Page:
Spiritual Formation

Who Are You?

One thing I love about the personality assessment, Clifton StrengthsFinder, is that it reveals how unique a person truly is! The assessment reveals what your top 5 talent or strength themes are out of a possible 34. According to Gallup’s research, to find someone with the same top 5 themes that you have, in the same order is one in over 33.3 million. Thus, there’s only about 250 people in the world with your top 5 themes in your theme order. To go further, Gallup also says that to find someone with the same top eight themes in your same order is one in over 77 billion. So, at this moment, you are a unique person on this planet. No one exists who is just like you!

Today, I read a devotional by Billy Graham. He begins by telling that the first astronauts were required to give twenty answers to the question, “Who are you?” Can you give twenty answers to that question? What kind of answers would you give? Do you know who you really are? Graham writes, “Scientists agree that our desperate search leads all humans to seek heroes and to imitate others, to ‘paste bits and pieces of other people on ourselves’.” What Graham means by that is we imitate others in the way we do things. Yes, we learn by doing, but instead of doing it through our own creativity, we try to act or be like someone else. For example, do you know someone who tries to drive like a Nascar driver on the freeway? Do you know an armchair quarterback who thinks he makes better decisions than the one on the field?

The problem of imitating and trying to be like others is that our true self that God created does not come out. There are many passages, like Psalm 139:13, “For you created my inmost being; you knit me together in my mother’s womb…” God intimately knows us because he uniquely created us! By imitating others, we do not honor the way God created and gifted us.

Graham concludes the devotional by writing, “Consider this: there are three of you. There is the person you think you are. There is the person others think you are. There is the person God knows you are and can be through Christ.” As you go through this day, seek God to understand and be the person you were created to be. Nobody can do things just like you do!

Jeff Glass

Ministry Formation, Spiritual Formation

Clifton StrengthsFinder and Personal Evangelism

Gallup has created a wonderful personality tool called, Clifton StrengthsFinder. It has been proven to help people achieve greater success at work and in relationships. Can it also do the same for personal evangelism? I’m doing research through Bethel Seminary (St. Paul, MN.), to discover if StrengthsFinder can also empower Christians who feel inadequate for personal evangelism.

As part of my Doctor of Ministry research, I surveyed Christians who have taken Clifton StrengthsFinder and who come from a variety of Christian backgrounds. I want to thank everyone who took the survey! Your participation in this survey provided information to support others to be more faithful to God’s call to share our faith.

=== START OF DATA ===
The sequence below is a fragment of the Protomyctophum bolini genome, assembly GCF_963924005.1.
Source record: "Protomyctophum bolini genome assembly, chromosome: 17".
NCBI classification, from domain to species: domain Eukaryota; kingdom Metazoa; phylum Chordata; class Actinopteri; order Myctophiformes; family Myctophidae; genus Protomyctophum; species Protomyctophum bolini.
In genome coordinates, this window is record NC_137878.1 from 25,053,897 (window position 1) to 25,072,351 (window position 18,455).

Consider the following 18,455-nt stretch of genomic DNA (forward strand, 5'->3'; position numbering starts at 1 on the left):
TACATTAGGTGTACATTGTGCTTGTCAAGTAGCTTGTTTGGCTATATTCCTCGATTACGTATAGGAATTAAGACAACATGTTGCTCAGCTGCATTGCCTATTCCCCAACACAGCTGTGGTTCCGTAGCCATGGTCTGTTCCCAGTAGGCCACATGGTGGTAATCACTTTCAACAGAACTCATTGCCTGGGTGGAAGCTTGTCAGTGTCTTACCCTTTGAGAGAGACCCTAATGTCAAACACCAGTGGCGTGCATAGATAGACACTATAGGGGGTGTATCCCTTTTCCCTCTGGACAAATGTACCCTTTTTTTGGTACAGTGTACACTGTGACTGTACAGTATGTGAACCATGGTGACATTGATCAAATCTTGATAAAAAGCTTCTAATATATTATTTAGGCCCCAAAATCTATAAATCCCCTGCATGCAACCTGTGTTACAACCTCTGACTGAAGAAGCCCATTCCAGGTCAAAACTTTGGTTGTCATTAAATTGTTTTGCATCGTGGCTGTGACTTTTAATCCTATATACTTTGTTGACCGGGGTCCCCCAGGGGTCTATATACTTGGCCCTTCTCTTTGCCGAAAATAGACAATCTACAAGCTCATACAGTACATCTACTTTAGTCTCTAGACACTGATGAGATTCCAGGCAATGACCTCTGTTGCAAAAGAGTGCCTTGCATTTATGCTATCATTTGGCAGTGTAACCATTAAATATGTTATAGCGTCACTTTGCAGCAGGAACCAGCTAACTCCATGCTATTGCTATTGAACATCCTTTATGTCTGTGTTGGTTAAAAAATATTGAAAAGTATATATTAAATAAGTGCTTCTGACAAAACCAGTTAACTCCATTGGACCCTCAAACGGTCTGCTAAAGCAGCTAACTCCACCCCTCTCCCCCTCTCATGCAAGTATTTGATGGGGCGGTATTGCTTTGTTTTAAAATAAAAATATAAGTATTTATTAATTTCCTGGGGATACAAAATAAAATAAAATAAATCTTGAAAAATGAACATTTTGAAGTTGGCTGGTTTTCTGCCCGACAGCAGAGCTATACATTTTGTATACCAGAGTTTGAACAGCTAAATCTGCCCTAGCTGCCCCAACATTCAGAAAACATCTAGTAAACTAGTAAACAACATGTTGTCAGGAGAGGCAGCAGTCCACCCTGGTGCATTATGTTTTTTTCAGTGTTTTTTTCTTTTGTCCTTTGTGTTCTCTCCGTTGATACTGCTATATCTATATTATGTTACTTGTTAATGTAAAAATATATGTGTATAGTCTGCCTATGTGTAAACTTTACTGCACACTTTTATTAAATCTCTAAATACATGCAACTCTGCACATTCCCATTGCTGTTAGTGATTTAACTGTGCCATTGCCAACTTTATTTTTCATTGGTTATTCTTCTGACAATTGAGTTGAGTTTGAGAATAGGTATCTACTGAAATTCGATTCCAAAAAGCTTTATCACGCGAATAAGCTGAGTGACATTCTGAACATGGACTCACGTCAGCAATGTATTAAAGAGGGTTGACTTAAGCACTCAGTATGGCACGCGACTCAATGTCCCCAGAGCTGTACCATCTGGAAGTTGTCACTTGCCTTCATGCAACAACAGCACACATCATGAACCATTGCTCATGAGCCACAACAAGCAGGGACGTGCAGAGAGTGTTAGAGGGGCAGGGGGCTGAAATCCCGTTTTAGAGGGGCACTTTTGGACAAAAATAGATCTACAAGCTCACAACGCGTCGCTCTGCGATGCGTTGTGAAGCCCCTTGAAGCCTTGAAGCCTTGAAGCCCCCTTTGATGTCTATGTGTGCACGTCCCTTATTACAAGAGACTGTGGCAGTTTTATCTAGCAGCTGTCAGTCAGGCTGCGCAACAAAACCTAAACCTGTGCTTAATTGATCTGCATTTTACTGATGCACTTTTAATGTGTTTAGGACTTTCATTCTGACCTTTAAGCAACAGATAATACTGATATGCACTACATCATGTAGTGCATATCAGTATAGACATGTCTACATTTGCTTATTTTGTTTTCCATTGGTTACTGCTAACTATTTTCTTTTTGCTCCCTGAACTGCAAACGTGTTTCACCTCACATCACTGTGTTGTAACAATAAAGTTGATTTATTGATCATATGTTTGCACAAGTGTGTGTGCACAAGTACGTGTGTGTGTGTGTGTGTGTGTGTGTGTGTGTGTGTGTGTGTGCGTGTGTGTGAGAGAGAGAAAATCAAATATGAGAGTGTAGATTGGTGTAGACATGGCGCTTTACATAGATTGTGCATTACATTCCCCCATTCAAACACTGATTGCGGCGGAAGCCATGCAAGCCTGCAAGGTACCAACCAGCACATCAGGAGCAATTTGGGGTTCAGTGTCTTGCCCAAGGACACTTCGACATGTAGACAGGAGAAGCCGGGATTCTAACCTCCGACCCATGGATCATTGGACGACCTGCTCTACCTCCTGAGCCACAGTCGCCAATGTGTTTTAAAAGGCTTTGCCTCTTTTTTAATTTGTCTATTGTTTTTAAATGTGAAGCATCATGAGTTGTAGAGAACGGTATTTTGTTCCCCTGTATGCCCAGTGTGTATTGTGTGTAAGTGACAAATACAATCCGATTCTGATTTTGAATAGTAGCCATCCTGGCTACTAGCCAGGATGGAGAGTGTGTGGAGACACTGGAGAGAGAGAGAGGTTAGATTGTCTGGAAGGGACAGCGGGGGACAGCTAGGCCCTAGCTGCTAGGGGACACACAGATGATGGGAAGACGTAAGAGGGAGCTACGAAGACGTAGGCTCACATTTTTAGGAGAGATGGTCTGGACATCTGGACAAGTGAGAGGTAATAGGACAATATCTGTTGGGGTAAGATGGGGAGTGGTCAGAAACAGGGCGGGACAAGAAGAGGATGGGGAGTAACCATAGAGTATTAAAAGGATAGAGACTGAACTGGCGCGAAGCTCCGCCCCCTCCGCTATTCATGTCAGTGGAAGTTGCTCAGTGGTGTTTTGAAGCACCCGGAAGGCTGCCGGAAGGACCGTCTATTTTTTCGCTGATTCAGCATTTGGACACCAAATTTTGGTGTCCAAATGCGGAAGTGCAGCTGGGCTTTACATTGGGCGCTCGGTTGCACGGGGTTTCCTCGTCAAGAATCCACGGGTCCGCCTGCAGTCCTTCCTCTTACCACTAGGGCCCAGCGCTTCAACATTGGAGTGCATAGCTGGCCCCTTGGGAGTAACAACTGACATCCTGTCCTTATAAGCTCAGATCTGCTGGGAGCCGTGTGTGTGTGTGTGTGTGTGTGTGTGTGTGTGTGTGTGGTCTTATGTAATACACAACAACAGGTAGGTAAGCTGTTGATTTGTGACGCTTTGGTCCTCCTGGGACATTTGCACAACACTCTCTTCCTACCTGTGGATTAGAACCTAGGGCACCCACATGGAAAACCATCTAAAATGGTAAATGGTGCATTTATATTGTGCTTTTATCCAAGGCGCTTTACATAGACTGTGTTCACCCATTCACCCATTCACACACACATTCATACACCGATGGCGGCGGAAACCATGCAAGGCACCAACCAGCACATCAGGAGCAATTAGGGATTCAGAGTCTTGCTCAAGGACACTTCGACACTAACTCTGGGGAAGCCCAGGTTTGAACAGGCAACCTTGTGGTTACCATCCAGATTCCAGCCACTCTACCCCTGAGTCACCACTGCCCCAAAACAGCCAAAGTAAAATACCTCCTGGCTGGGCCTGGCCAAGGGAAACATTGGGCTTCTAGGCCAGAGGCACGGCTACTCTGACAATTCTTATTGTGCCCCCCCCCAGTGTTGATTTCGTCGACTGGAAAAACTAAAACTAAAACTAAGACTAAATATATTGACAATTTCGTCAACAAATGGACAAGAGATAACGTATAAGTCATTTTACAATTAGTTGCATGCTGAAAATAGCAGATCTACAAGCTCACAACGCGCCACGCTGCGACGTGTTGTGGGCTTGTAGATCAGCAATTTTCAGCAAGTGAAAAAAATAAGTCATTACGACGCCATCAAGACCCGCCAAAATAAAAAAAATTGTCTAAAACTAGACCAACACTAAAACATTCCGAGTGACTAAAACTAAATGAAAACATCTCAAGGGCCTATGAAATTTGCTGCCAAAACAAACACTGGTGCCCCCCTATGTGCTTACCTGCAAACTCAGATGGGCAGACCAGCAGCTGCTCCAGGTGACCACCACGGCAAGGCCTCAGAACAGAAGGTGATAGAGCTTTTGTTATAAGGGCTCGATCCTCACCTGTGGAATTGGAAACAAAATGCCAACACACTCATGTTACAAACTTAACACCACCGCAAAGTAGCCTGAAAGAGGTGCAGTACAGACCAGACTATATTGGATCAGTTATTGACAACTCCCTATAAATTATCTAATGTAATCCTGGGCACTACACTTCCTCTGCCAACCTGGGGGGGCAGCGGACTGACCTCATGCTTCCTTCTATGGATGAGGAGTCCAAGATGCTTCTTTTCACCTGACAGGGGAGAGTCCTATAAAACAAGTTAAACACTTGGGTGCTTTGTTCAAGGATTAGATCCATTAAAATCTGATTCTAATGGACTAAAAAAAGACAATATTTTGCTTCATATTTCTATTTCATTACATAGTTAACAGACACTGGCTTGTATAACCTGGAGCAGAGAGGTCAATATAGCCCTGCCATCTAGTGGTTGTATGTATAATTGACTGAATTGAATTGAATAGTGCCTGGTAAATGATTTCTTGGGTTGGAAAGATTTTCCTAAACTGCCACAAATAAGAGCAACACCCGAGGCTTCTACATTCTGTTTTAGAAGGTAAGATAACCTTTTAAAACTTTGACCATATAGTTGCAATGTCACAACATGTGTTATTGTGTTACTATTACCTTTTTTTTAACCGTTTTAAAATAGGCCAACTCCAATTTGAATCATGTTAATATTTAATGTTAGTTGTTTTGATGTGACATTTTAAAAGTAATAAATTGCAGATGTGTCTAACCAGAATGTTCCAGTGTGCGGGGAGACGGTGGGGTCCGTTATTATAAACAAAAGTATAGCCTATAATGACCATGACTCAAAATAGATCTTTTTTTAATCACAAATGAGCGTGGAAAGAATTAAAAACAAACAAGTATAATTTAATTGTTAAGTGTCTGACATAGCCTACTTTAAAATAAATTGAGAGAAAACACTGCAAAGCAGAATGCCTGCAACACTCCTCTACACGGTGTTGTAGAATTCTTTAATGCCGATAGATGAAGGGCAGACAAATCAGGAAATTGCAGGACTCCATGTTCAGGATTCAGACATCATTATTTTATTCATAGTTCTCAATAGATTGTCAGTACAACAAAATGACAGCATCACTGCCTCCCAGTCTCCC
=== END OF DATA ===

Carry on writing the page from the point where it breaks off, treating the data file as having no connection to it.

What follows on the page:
Soon, I will start a series of posts on how Clifton StrengthsFinder can empower Christians in personal evangelism.

Thank you for assisting in this research!

Jeff Glass

Books / Readings, Missional, Spiritual Formation, Worship

Common Prayer

This past Spring, I attended the Church of the Brethren (CoB) church planter’s gathering at Bethany Theological Seminary. It was my first CoB event in almost 3 years. It was good to reconnect with some of the relationships I cultivated during my tenure with the Church of the Brethren General Board.

One of my big take-away’s from the conference was buying the book, Common Prayer: A Liturgy for Ordinary Radicals by Shane Claiborne, Jonathan Wilson-Hartgrove and Enuma Okoro (Zondervan Press, 2010). I have been mostly using it for my daily devotions since then. Each day has a liturgy that is like a mini Sunday worship service. For someone who enjoys the contemporary praise and worship format, I find it surprising that I enjoy this book so much!

Today, I read a prayer from the book that really touches my heart. May it bless your’s, as well.
Lord God, help us to live out your gospel in the world. We pray for those who do not know your love, tha they would be wooed by your goodness and seduced by your beauty. Form us into a family that runs deeper than biology or nationality or ethnicity, a family that is born again in you. May we be creators of holy mischief and agitators of comfort. . . people who do not accept the world as it is but insist on its becoming what you want it to be. Let us groan as in the pains of childbirth for your kingdome to come on earth as it is in heaven. Help us to be midwives of that kingdom. Amen. (p. 409)

Blessings to you!

Books / Readings, Change!?!, Missional

Viral Christianity?

Today, Ryan Braught (church planter in Lancaster, PA) posted a review of the book, Viral Jesus: Recovering the Contagious Power of the Gospel. Ryan writes, “The premise of this book is to recover the viral movement nature of the church. Rohde puts it this way, “In the early centuries Christianity was an explosive, viral movement that spread by word of mouth.” He then continues, “But today, the gospel is no longer spreading like wildfire throughout the western world. Slowly, Christianity has morphed into something much different…a stable institutionalized religion that no longer grips us with the excitement and spirituality of the early years.”